Predicting the future is impossible. Nobody, literally nobody, knows what will happen next.
Yet back on Jan. 7 of this year Wharton’s Jeremy Siegel made an observation about stocks.
“I actually think we’re going to get 8% to 10% this year,” Siegel told CNBC then. “I don’t think it’s going to be all that bad.”
We wrote about that call not because we believe for a minute that Siegel is prophetic, better informed or smarter than other investors. We wrote about it because broadly speaking he’s right about how investing works every year, not just this year.
At the moment, the S&P 500 is comfortably in double-digit territory. The Dow is flirting with 20,000.
There’s a difference between predicting the future and investing for the future. Siegel’s own research on stocks, for instance, is simple, smart and perhaps a bit obvious.
Stocks return over the long run about double the rate of overall economic growth. The reason why is reinvested dividends. The lower your cost for owning that return, the better.
Everything else that’s investable — bonds, gold and cash — will earn less.
Why? Because the alternatives to stock investments are not geared to the economy itself.
Bonds are loans. They pay based on the prevailing interest rate. The interest rate is a pale reflection of the economy, a guess at what might happen in the coming years in terms of inflation.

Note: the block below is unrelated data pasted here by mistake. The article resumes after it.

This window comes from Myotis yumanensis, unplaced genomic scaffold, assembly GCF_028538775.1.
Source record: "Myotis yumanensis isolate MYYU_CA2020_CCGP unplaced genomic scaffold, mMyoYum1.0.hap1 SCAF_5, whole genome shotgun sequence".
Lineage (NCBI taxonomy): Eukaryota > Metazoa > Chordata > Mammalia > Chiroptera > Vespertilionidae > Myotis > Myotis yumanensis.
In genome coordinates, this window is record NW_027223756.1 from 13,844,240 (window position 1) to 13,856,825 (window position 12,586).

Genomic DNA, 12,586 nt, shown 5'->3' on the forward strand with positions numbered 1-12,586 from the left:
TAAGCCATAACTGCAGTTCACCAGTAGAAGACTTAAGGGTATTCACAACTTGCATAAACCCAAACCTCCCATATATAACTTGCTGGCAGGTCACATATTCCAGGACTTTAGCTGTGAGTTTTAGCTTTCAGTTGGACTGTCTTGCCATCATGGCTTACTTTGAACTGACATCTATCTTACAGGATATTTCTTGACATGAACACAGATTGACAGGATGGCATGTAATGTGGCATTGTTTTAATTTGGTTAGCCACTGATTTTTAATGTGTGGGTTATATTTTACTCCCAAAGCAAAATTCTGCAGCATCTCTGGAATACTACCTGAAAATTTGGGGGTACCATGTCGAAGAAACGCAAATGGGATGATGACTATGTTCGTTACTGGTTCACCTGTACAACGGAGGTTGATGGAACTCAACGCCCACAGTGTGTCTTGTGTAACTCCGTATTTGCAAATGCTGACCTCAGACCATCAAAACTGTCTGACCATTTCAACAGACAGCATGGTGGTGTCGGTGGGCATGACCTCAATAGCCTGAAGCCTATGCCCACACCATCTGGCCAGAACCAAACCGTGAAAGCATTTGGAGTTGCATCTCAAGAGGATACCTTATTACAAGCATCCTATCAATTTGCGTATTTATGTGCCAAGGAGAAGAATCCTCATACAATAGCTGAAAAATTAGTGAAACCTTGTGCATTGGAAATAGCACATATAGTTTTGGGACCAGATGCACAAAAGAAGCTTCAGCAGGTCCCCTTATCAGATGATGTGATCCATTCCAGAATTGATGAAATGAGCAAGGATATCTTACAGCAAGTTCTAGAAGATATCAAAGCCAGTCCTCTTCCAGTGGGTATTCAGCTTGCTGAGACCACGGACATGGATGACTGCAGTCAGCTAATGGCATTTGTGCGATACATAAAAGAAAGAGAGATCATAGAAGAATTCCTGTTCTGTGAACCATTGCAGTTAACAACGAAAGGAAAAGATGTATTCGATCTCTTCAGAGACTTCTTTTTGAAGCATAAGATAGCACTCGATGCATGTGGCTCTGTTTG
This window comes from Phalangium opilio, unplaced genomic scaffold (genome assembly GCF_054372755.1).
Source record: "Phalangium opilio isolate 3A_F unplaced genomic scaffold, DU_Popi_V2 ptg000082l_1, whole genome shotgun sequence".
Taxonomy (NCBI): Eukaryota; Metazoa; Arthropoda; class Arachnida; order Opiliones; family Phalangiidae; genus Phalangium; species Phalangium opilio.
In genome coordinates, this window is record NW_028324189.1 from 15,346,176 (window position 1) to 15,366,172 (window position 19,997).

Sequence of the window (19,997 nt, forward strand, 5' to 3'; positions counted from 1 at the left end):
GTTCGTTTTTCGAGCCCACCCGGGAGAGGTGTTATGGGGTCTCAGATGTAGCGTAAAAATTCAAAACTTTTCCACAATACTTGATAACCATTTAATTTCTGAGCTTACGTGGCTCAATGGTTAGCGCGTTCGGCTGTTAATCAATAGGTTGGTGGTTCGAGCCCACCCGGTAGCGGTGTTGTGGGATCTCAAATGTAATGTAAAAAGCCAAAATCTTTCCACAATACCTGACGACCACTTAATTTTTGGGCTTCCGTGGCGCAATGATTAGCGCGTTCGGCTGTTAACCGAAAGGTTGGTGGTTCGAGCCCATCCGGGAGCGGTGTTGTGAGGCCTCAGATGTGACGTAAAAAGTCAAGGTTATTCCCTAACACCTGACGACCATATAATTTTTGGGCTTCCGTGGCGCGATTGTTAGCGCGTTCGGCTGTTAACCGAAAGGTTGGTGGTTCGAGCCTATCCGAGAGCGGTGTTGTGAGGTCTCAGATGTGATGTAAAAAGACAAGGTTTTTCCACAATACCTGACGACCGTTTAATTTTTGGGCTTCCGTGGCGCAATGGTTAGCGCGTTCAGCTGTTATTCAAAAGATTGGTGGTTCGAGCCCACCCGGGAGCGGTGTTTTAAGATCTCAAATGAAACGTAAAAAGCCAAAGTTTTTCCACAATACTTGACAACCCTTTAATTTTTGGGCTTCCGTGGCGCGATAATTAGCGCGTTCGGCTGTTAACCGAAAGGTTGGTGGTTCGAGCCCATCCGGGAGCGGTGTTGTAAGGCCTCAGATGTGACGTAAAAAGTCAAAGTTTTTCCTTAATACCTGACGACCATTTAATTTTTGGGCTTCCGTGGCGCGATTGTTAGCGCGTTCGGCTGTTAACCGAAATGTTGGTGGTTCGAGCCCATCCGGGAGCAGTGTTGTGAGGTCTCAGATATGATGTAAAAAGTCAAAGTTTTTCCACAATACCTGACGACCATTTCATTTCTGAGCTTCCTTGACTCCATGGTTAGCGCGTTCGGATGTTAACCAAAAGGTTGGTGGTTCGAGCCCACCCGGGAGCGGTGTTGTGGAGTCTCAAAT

Gold does not pay dividends. It is an investment that relies on fears about the economy, a pale reflection of a pale reflection at best.
You could have made some money in gold a few years ago, and maybe you could a few years from today. The other distinct possibility is a long-term washout or losses.
Cash is not an investment. It’s cash. Because of inflation, cash loses purchasing power every day you hold it. The only way cash “makes” money is a deflationary scenario, which the world’s central banks fight tooth-and-nail for good reason.
You could come up with alternatives to these four asset classes, and the big private endowments and pension funds do that.
They invest in hedge funds, private equity, real estate and the like. For the normal retirement investor, the only realistic way to invest in these vehicles is to own real estate via exchange-traded funds, perhaps.
Would that be better or worse than owning a portfolio of stocks and bonds — foreign and domestic, large cap and small — and rebalancing with discipline? It’s hard to say.
Our position at Rebalance is that investors should not chase investments deemed “alternative” on the presumption that alternative means “better.” Often it does not.
Winners and losers
There are a few weeks left, so what happens next is as big a guess, however informed, as Siegel made back in January.
And yes, someone in the world almost certainly did “better” than a globally diversified stock and bond portfolio did this year.
They also almost certainly took far more risk in the attempt, meaning that for every 100 investors who took the alternative approach, a handful “won” while many others lost and lost badly.
Once you book those deep losses you need ever-greater “winning” years to get back to even. Risk is magnified until losses are total.
The fact remains that the boring old “normal” approach to retirement investing did very well indeed and will continue to do well year after year, compounding your money into a real retirement over time.
The growth of the world creates the growth of the stock market. Ignoring that is ignoring the facts.